The Basic Health Research also revealed that non-communicable diseases have replaced infectious diseases as the leading cause of death in all age groups.
Deaths caused by stroke constituted 15.4 percent of all fatalities among Indonesians over five, followed by Tuberculosis at 7.5 percent.
The survey also revealed that 6.5 percent of deaths among people of all ages were caused by injuries.
The report stated that 25.2 percent of deaths among under-fives are caused by diarrhoea, followed by pneumonia at 15.5 percent.
Dengue haemorrhagic fever is the main cause of death among children between five and 15 in urban areas, at 30.4 percent, while diarrhoea is the greatest killer among the same age group in rural areas, at 11.3 percent.
The prevalence of dengue is 0.6 percent nationally but in some provinces it is higher: 2.5 percent in East Nusa Tenggara, 2 percent in West Papua, 1.2 percent in Bengkulu and 1.2 percent in Jakarta.
The survey, the first of its kind in Indonesia, collected data to measure 900 health variables from 258,366 households or almost one million people. It was conducted in two stages in 33 provinces, first from August 2007 to January 2008, and again between August and September this year.
While the prevalence of general malnutrition and poor nutrition at all ages is 18.4 percent nationally, in four districts the percentage is about 40 percent and in six other districts above 35 percent, according to the Basic Health Research survey.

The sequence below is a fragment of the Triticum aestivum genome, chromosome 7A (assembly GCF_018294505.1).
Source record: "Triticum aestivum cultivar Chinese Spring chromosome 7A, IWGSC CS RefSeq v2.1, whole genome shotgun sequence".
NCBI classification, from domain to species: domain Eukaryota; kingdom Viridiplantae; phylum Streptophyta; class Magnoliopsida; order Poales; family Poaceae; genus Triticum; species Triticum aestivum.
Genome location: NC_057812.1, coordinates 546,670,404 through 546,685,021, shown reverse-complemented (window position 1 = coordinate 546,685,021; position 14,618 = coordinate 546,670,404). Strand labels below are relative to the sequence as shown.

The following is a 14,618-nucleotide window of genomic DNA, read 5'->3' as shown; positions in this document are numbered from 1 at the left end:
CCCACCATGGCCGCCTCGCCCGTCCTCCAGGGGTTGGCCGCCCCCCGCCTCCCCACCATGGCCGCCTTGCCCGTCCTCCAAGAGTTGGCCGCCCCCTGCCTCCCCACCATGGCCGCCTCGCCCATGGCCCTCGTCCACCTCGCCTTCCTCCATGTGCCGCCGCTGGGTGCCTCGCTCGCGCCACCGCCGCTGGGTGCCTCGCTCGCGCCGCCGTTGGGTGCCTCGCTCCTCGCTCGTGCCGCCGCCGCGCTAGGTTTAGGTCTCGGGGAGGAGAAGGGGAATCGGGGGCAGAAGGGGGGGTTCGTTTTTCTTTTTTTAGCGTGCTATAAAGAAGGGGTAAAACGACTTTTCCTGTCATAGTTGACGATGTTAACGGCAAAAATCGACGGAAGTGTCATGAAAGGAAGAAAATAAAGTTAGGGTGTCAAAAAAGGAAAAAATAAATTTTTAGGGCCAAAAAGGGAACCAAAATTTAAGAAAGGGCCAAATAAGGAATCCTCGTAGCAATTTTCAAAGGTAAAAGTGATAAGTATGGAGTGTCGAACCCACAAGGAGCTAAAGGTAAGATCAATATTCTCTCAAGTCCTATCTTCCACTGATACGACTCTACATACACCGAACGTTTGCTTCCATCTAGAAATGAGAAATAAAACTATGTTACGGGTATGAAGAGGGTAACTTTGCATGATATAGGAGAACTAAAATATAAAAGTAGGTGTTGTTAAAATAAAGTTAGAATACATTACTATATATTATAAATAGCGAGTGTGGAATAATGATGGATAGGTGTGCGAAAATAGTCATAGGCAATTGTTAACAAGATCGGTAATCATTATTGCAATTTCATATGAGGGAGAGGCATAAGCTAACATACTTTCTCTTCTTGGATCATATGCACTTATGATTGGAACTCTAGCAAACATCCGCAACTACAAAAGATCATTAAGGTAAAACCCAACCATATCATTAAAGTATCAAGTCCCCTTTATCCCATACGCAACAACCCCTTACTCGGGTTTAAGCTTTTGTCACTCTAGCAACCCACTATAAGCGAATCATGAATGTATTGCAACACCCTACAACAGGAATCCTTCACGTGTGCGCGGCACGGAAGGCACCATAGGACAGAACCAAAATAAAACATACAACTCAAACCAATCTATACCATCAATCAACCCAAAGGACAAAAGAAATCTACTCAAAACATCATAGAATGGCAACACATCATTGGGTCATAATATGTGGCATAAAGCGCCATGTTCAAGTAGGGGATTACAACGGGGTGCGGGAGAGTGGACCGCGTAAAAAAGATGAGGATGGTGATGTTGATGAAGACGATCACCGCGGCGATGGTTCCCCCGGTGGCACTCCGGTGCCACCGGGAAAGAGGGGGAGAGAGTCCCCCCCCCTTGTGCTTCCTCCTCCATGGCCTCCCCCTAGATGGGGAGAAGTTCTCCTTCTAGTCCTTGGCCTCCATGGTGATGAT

Photo: Brennon Jones/IRIN
|Stroke is the leading killer of Indonesians|
The national prevalence of stunted children in Indonesia is 36.8 percent. The survey also reveals some success in controlling malaria, with prevalence on the islands of Java and Bali less than 0.5 percent.
The number of households using more than 20 litres of clean water per person per day stands at 14.4 percent nationally but in 20 provinces, including Jakarta, the amount is below 20 litres, the minimum prescribed by the World Health Organization.
"The results of this research are very useful for developing policies and planning health programmes," Triono Sundoro, head of the Health Ministry's Research and Development Division, stated on the release of the report this month.
"With 900 variables, the outcome of the research can be used to develop further studies and analysis, as well as new standards for indicators of health," he added.
This article was produced by IRIN News while it was part of the United Nations Office for the Coordination of Humanitarian Affairs. Please send queries on copyright or liability to the UN. For more information: https://shop.un.org/rights-permissions